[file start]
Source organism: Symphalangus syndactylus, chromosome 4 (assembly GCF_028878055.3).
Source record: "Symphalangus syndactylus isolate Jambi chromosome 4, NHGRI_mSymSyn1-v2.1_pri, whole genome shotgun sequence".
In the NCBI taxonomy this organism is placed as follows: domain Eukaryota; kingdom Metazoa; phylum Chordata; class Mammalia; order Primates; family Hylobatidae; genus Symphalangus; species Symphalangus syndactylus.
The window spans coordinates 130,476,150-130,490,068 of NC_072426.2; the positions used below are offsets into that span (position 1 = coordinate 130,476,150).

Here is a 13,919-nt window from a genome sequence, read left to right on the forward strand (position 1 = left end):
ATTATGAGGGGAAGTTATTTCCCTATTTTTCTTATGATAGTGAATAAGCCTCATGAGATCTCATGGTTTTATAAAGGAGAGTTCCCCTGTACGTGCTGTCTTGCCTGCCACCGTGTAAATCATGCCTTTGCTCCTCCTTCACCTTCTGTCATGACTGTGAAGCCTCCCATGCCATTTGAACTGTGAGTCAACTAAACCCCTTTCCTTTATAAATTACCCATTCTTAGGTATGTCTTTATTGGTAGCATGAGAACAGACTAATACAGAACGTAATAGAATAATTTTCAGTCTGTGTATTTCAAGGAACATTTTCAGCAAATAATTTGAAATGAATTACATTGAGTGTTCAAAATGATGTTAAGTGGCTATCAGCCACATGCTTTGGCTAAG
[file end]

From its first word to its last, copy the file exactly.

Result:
Source organism: Symphalangus syndactylus, chromosome 4 (assembly GCF_028878055.3).
Source record: "Symphalangus syndactylus isolate Jambi chromosome 4, NHGRI_mSymSyn1-v2.1_pri, whole genome shotgun sequence".
In the NCBI taxonomy this organism is placed as follows: domain Eukaryota; kingdom Metazoa; phylum Chordata; class Mammalia; order Primates; family Hylobatidae; genus Symphalangus; species Symphalangus syndactylus.
The window spans coordinates 130,476,150-130,490,068 of NC_072426.2; the positions used below are offsets into that span (position 1 = coordinate 130,476,150).

Here is a 13,919-nt window from a genome sequence, read left to right on the forward strand (position 1 = left end):
ATTATGAGGGGAAGTTATTTCCCTATTTTTCTTATGATAGTGAATAAGCCTCATGAGATCTCATGGTTTTATAAAGGAGAGTTCCCCTGTACGTGCTGTCTTGCCTGCCACCGTGTAAATCATGCCTTTGCTCCTCCTTCACCTTCTGTCATGACTGTGAAGCCTCCCATGCCATTTGAACTGTGAGTCAACTAAACCCCTTTCCTTTATAAATTACCCATTCTTAGGTATGTCTTTATTGGTAGCATGAGAACAGACTAATACAGAACGTAATAGAATAATTTTCAGTCTGTGTATTTCAAGGAACATTTTCAGCAAATAATTTGAAATGAATTACATTGAGTGTTCAAAATGATGTTAAGTGGCTATCAGCCACATGCTTTGGCTAAG